Nevada to Require Out-of-State Pharmacists that Dispense or Compound for Nevada Patients to Hold a Nevada Pharmacist’s License
If you are a Nevada licensed non-resident pharmacy, you will soon be receiving notification from the Nevada Board of Pharmacy (“Board”) stating that any pharmacist who dispenses or compounds prescriptions for a controlled substance or dangerous drug for a patient located in Nevada will need to be registered with the Board. In a July 22, 2021 opinion letter issued by the Board’s General Counsel, the Board now interprets NRS 639.100(1)(a) to provide that it is unlawful for any person to dispense or compound, or permit to be dispensed or compounded, any drug into the state unless the person “holds the appropriate certificate, license, or permit” required by applicable Nevada law. This interpretation is a reversal of the Board’s long-standing practice of requiring a non-resident pharmacy, but not the individual pharmacists who work at the pharmacy, to hold a Nevada license. Further, the requirement goes far beyond the requirement in many states that a non-resident pharmacy employ only a pharmacist-in-charge who is licensed in the state. As a result, if a non-Nevada licensed pharmacist who is dispensing or compounding a prescription for a Nevada resident makes an error, the Board may charge the pharmacist with the unauthorized practice of pharmacy in Nevada.
Recognizing the potential effects of this position shift and the time required to obtain a certificate of registration, the Board has created a Temporary Pharmacist Registration Request Application, available at its website, for pharmacists planning to reciprocate a license or registration from another state. The temporary registration will be valid for six months after issuance.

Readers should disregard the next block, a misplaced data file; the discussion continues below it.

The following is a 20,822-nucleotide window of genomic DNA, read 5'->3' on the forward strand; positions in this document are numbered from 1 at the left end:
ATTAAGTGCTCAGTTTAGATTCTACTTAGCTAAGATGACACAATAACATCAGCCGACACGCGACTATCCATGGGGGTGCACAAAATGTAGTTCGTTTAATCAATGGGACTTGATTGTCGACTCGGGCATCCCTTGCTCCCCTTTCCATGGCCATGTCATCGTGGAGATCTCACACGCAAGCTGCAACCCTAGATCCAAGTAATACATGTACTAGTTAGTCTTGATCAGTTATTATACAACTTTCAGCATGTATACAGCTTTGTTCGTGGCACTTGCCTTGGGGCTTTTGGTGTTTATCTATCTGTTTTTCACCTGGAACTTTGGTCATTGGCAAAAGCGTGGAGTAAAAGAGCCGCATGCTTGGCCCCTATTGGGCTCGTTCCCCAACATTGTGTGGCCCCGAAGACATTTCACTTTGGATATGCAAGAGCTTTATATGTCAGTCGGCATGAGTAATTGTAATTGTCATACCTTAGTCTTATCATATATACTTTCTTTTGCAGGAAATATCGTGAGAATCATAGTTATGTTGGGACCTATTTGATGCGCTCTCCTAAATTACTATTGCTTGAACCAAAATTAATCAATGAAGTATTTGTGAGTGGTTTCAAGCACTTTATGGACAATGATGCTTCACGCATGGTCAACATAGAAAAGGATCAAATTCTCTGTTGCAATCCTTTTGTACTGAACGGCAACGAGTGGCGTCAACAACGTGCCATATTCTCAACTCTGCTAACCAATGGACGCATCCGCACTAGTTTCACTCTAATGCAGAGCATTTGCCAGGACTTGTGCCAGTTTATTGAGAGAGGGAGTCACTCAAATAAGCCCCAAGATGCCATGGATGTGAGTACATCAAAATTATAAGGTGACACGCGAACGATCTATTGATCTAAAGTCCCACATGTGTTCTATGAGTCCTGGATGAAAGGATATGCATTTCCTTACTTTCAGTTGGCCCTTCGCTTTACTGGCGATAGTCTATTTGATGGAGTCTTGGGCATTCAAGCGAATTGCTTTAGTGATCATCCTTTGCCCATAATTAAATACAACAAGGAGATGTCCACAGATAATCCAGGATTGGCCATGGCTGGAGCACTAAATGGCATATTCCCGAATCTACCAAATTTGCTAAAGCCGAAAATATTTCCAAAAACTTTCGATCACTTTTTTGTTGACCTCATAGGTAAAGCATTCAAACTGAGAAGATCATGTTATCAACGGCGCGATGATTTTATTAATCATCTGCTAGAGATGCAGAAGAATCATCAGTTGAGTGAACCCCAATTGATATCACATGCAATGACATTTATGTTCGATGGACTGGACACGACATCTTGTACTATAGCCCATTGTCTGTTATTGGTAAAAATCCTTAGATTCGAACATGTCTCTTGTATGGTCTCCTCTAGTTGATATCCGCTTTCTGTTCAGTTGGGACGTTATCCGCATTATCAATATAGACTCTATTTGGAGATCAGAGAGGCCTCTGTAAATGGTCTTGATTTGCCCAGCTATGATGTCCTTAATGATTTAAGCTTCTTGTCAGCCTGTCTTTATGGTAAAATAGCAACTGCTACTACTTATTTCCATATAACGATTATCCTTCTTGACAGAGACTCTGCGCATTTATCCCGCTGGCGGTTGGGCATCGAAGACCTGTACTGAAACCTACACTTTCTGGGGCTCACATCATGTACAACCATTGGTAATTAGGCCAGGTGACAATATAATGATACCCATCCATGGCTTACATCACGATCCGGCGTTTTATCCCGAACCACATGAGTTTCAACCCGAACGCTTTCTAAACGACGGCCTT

All pharmacies currently dispensing into Nevada should consider whether their employed pharmacists may need to simultaneously file applications for temporary registration and registration by reciprocity with the Board to ensure compliance with the state’s new registration requirement. Pharmacies that are preparing to submit an application for facility licensure to the Board or that have an application currently pending before the Board will be instructed by the Board to include a supplementary statement that they have employed or are promptly seeking to employ Nevada-licensed pharmacists at their sites.
Importantly, the state’s definition of “dispensing” does not appear to recognize an exception for pharmacies involved in shared service or central fill arrangements. Consequently, pharmacies participating in such arrangements that result in a prescription being dispensed into Nevada should consider whether their pharmacists are properly registered in Nevada.
For more information about Nevada’s new pharmacist registration requirements and how it could affect your business, please contact your Quarles & Brady attorney or: